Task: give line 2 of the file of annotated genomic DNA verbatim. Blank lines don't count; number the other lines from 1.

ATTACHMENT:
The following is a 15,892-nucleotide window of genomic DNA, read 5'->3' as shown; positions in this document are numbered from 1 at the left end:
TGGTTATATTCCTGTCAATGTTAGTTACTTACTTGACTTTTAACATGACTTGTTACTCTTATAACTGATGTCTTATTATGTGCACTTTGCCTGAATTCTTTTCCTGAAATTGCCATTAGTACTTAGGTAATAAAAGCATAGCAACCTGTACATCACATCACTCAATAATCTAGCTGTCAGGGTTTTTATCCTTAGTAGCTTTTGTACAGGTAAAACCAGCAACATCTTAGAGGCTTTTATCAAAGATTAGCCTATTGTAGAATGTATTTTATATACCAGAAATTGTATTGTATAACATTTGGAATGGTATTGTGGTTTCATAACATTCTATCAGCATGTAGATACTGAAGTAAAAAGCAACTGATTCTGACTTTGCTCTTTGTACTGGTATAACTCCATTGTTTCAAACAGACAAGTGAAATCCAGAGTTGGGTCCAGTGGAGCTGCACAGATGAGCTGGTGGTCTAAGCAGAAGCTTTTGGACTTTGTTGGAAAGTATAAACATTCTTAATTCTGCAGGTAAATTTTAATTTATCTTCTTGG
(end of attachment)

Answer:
TGGTTATATTCCTGTCAATGTTAGTTACTTACTTGACTTTTAACATGACTTGTTACTCTTATAACTGATGTCTTATTATGTGCACTTTGCCTGAATTCTTTTCCTGAAATTGCCATTAGTACTTAGGTAATAAAAGCATAGCAACCTGTACATCACATCACTCAATAATCTAGCTGTCAGGGTTTTTATCCTTAGTAGCTTTTGTACAGGTAAAACCAGCAACATCTTAGAGGCTTTTATCAAAGATTAGCCTATTGTAGAATGTATTTTATATACCAGAAATTGTATTGTATAACATTTGGAATGGTATTGTGGTTTCATAACATTCTATCAGCATGTAGATACTGAAGTAAAAAGCAACTGATTCTGACTTTGCTCTTTGTACTGGTATAACTCCATTGTTTCAAACAGACAAGTGAAATCCAGAGTTGGGTCCAGTGGAGCTGCACAGATGAGCTGGTGGTCTAAGCAGAAGCTTTTGGACTTTGTTGGAAAGTATAAACATTCTTAATTCTGCAGGTAAATTTTAATTTATCTTCTTGG